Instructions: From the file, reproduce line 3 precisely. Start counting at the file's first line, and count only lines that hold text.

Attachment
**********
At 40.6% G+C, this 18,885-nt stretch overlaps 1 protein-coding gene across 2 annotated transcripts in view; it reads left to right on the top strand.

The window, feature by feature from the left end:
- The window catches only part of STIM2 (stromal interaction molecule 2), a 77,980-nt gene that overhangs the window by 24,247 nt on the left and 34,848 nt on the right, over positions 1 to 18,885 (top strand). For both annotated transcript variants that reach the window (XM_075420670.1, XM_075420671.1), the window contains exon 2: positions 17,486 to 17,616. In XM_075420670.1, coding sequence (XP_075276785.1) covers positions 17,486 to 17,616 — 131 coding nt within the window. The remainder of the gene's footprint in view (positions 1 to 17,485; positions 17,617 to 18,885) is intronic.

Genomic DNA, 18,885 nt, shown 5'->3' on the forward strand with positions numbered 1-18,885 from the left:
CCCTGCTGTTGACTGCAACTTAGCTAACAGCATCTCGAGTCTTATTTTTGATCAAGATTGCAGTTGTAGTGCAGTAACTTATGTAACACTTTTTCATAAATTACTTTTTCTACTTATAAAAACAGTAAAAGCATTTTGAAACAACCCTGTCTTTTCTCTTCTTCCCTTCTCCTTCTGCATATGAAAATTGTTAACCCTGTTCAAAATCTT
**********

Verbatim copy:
- The window catches only part of STIM2 (stromal interaction molecule 2), a 77,980-nt gene that overhangs the window by 24,247 nt on the left and 34,848 nt on the right, over positions 1 to 18,885 (top strand). For both annotated transcript variants that reach the window (XM_075420670.1, XM_075420671.1), the window contains exon 2: positions 17,486 to 17,616. In XM_075420670.1, coding sequence (XP_075276785.1) covers positions 17,486 to 17,616 — 131 coding nt within the window. The remainder of the gene's footprint in view (positions 1 to 17,485; positions 17,617 to 18,885) is intronic.